On the data side we have seen UK inflation printing an in-line (with expectations) 3%, which has seen the implied probability of a hike at the 2 November Bank of England meeting move to 80%, which coincidently is the same implied probability as the Fed hiking in its December meeting. GBP/USD has been sold though, thanks largely to BoE chief Mark Carney, who has detailed that the BoE “expects inflation to peak above 3% around October” – so a one and done hike seems to be in play judging by the reaction in cable.
US data has centred on import prices and September industrial production (+0.3% MoM). Although neither have caused any real reaction, notably, if you look at the US fixed income space. Here we see the 5- and 10-year US Treasury unchanged at 1.95% and 2.30% respectively, with traders buying into modest weakness after the start of official trade. ‘Real’ (or inflation-adjusted) yields have pushed a touch higher here, with the 5-year ‘real’ yield up three basis points (bp) to 22bp, which again seems to be supporting the USD (as the least ugly house on the street) and in turn is weighing on the gold price, which sits -0.7% at $1285.
Interestingly, if we look at the yield premium demanded to hold US Treasuries over German debt, this has increased nicely of late and worth keeping an eye on as it is certainly weighing on EUR/USD.
The subject of who will lead the Fed in February continues to rage on and while it is not definitive, sources close to the White House say we should hear who will lead the US central bank by 3 November. For what it’s worth, early November is also when many are expecting to hear of a replacement at the helm of the PboC (in China), with Zhou Xiaochuan, who has been governor since 2002, expected to retire in March.
Janet Yellen will be interviewed by Trump tomorrow, although I thought it was interesting that John Mulvaney, a Republican and the White House Budget Director, detailed that Yellen isn’t his first choice. We should remember that Yellen’s chances are still reasonable given how well she has navigated the US economy through four rate hikes. Jerome Powell remains the leading candidate to take the gig.
There has also been a focus on NAFTA negotiations being pushed out into 2018, which won’t necessarily surprise as there are clear “challenges”. Commentary from ministers in Mexico, the US and Canada have been fairly heated, however, the reaction in markets has seen strong flows into the MXN and to a far lesser extent CAD and USD/CAD looks interesting on the daily given the pin bar reversal here. Keep USD/CAD on the radar as a lower low and a subsequent close through the 12 October low of C$1.2433 would be worth looking at short exposures for a c$1.2329.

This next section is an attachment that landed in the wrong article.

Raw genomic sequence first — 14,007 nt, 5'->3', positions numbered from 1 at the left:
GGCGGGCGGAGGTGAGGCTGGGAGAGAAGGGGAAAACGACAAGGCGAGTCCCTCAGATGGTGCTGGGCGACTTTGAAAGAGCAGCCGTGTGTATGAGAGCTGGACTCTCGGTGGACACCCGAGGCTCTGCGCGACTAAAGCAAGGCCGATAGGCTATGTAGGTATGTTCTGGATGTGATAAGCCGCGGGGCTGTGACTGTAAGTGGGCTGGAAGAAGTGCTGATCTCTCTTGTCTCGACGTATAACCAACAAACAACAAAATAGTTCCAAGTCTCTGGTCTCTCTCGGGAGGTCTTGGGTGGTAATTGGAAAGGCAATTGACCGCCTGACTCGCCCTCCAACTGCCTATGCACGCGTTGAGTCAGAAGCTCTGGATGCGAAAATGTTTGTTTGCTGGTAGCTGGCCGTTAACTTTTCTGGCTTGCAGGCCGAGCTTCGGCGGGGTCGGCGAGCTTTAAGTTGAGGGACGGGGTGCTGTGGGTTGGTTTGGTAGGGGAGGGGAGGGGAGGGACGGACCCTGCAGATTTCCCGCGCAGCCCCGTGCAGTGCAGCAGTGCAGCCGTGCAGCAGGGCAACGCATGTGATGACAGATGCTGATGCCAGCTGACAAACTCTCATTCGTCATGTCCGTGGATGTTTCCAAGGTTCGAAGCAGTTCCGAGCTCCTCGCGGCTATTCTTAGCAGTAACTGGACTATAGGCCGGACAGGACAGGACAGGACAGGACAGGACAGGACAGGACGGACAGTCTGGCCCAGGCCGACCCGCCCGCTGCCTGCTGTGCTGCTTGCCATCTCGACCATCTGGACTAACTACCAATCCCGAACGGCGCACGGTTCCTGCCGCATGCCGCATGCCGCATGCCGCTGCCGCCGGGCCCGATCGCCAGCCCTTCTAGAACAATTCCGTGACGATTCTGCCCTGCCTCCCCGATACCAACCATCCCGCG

The lack of move in the US fixed income market has not be in isolation, with US equity indices also struggling to show any signs of life, while credit also remains near multi-year tights and US crude closed +0.1% at $51.94.
At a sector level, it’s been healthcare that has worked, with the S&P 500 healthcare sector closing up 1.5%. Financials have struggled, with mixed earnings from Morgan Stanley and Goldman Sachs not helping, with Goldman’s finding sellers all day, after the initial pop into $244.89. By way of a guide, we have seen the S&P 500 energy sector close unchanged, with materials -0.3%. Breadth has been fairly poor with 55% of stocks lower on the day.
IBM, who hold a 4.3% weighting on the Dow Jones index, have reported after hours and the result has impressed with the stock currently up 3% after-hours. Q3 revenue of $19.15 billion and operating EPS of $19.5 billion and $3.30 both compare favourably to the streets expectations.
If we aggregate all of this news flow, it all suggests a fairly tepid open for Asia, with SPI futures trading down eight points. Our call then for the ASX 200 sits at 5882 and it’s interesting to look at price action on the daily chart as there is little doubt that after the 245-point rally in the index over the past seven trading sessions that we are seeing better supply coming into the market and traders happy to offload positions here.
Today could be an interesting day then, with a view to assess whether traders take profits from the recent run, while keeping an eye on China, with its 19th National Party Congress getting underway, although its unsure when the details of the meeting will be unveiled to the world.
If we look at the market internals of the ASX 200 then we can make an argument that we are approaching euphoric conditions, with the elastic band being pulled a little too far. Specifically, if we look at the percentage of corporate trading above their 20- and 50-day moving averages, which sit at 93% and 80% respectively, this are certainly very elevated and at levels where the index has seen profitably counter-trading. 40% of ASX 200 companies are at 4-week highs, while 17% have an RSI above 70, which are both elevated, but not at striking red flag territory just yet.
The ASX 200 also trades on 16.17x 12 month earnings, which again is lofty, relative to the longer-term average, but not above the 16.5x times I would feel gives the index far greater vulnerabilities.
While China is key today and for the remainder of this week, it’s worth highlighting that the leads for Aussie miners is not great, with copper lower by 1.2%, spot iron ore -0.4% at $62.72 and on the Dalian futures exchange, while we have seen iron ore trade higher by 1.1%, we are seeing steel futures lower by 1.1%. BHP report production numbers today, although as things stand we should see headwinds with its ADR closing -1%. Vale’s US-listing closed -1-.8%.